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Let's Talk Nigerian Street Food and Flavors with Ozoz!

Let's Talk Nigerian Street Food and Flavors with Ozoz!

Written by: Bethany

Ozoz Sokoh is a food explorer. She sees herself as “someone who navigates themes, spaces, connections and community through food. Whether that is writing, photography, making films, cooking, eating, going to markets, making new friends, or traveling the world. Food is the lens by which [she] finds strength, healing, builds community, learns, gives back and just makes space for [herself] in the world.”

For as long as I’ve been serious about learning food in depth, Ozoz is one foodie that I’ve looked up to and drawn a wealth of inspiration from. Her curiosity is exciting and it pushes me to always dig further. She was the perfect person to have this conversation with because I believe when it comes to directly interacting with foods in our surroundings, she’s one person that doesn’t shy away from it.

Street Food, simply put, is ready to eat food and beverages stationed and made available outside of the traditional restaurant setting. Street food can be hawked by vendors, or they can have small stalls/trucks set up roadside. The whole idea is that you can eat good food almost immediately and at a very affordable rate.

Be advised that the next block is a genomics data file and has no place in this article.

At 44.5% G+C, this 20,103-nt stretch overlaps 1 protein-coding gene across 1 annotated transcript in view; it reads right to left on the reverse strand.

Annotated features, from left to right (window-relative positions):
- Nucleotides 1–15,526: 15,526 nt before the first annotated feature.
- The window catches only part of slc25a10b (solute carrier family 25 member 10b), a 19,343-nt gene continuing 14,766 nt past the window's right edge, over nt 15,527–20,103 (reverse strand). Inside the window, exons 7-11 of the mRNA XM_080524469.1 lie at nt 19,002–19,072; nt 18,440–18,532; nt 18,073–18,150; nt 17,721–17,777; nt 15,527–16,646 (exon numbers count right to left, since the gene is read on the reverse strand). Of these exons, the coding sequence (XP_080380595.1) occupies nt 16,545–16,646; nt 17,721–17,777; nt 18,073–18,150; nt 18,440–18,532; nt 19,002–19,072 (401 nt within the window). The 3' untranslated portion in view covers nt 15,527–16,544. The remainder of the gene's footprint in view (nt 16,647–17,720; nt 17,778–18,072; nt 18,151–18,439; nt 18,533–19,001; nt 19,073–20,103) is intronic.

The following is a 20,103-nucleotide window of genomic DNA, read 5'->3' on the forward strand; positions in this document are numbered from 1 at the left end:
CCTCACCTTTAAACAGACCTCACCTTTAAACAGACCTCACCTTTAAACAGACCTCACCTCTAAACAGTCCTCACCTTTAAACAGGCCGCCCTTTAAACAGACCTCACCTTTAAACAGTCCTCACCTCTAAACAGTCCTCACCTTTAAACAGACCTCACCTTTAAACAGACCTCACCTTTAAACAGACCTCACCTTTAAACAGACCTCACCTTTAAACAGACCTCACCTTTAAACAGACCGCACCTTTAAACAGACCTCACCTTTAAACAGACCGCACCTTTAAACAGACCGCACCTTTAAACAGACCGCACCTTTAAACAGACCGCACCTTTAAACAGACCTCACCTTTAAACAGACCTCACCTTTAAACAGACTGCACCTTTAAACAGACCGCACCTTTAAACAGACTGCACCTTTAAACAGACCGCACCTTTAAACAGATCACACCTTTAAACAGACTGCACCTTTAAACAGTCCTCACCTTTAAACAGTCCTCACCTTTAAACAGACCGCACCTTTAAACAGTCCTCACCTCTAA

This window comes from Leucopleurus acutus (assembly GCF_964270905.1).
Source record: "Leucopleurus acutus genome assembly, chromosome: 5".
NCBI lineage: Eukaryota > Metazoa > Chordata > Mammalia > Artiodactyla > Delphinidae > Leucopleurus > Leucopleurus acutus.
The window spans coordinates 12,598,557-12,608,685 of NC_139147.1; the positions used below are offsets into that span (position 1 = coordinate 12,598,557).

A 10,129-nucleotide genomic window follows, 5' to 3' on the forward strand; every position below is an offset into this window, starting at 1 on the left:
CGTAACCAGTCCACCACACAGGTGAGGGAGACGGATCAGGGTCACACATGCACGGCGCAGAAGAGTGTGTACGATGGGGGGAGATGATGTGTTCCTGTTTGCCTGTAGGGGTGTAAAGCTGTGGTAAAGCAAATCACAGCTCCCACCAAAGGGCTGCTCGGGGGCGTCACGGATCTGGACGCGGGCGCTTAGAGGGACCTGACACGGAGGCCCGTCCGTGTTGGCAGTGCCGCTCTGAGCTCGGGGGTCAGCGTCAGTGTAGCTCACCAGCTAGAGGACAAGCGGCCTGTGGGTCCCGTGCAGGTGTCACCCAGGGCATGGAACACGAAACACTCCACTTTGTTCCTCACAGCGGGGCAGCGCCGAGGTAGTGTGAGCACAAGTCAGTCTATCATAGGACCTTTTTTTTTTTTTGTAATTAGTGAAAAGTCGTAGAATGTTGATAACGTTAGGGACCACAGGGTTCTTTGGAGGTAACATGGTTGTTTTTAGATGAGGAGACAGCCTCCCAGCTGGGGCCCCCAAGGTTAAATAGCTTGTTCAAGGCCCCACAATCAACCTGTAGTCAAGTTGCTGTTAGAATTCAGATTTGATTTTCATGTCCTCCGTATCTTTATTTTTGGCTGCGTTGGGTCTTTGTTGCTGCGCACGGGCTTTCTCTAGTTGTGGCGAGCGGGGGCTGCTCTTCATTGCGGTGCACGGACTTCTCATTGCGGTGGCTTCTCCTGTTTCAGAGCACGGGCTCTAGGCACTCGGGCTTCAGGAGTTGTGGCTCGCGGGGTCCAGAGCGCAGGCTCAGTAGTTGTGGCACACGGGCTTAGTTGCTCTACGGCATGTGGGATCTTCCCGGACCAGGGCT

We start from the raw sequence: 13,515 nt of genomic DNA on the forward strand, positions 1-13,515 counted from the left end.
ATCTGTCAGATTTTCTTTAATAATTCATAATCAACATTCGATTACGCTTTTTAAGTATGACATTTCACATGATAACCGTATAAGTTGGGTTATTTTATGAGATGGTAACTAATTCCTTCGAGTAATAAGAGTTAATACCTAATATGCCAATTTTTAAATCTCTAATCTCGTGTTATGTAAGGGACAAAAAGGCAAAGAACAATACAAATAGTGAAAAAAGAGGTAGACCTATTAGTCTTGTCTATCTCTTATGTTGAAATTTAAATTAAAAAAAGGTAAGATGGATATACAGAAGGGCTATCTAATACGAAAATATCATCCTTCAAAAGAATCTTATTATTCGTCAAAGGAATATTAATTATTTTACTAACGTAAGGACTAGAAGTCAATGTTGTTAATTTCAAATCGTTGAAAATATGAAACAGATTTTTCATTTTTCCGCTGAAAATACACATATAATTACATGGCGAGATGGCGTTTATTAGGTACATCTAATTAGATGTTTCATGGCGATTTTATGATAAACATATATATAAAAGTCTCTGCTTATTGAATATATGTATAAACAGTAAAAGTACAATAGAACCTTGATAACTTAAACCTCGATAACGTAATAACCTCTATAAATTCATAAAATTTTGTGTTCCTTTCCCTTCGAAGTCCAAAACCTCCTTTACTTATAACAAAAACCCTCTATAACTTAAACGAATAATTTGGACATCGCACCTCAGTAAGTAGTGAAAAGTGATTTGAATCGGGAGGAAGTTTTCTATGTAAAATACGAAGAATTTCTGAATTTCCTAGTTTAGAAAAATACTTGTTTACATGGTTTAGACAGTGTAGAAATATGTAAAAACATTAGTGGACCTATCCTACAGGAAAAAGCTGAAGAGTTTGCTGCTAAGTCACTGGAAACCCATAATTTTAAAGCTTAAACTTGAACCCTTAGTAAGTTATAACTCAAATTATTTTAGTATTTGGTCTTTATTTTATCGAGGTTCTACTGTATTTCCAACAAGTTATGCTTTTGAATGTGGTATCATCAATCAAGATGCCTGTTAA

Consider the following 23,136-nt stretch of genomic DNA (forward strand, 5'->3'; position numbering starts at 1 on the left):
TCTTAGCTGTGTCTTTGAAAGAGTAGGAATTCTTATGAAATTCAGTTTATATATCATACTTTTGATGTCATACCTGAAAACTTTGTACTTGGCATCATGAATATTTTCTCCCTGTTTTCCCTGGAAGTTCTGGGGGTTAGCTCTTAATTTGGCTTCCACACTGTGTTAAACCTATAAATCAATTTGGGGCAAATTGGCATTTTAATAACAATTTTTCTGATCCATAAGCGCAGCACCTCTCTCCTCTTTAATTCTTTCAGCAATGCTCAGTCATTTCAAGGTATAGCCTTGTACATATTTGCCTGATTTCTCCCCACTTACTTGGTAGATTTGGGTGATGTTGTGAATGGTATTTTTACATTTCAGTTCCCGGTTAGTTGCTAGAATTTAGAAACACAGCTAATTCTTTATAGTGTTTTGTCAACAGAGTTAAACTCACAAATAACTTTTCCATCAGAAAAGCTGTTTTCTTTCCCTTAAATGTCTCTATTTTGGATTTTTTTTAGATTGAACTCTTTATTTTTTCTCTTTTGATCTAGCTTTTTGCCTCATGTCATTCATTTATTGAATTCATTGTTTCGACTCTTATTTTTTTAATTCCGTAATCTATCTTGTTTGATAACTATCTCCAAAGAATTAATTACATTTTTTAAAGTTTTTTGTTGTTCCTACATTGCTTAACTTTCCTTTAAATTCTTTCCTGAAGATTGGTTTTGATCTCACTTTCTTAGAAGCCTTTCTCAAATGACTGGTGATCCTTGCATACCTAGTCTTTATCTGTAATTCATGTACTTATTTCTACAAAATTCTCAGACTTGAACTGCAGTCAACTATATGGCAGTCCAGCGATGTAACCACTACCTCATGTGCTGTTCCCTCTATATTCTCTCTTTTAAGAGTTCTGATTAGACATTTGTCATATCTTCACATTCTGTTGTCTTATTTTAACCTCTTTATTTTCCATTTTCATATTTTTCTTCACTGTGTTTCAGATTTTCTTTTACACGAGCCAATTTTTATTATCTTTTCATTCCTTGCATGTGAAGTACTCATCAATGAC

Before we delved into our conversation, I wanted to get a better sense of her background and how her connection with food started.

Ozoz Sokoh: My food journey has a couple of strands. The first was growing up in a home where everyone cooked where my father was really at the forefront of experimentation. My dad was a marine engineer. He worked in oil and gas my whole life, so his dedication and commitment to food were amazing. We had every gadget that you could think of that was related to food. My dad had all sorts of convection ovens and grills, and we had a soda stream when I was eight or nine. My dad was obsessed. Popcorn Maker, ice cream maker, all sorts of things, and he really approached food in a very open way. He was also obsessed with learning to make things from scratch so we would make our own amala from scratch. He also cooked without stock cubes, and the food he created was amazing. It's interesting because as a child, I hated food and I didn't eat till I was nine so I'm happy that my beginnings were almost antifood because it shows that there's hope. You can totally not like a thing and then come to know it in a full way and embrace it.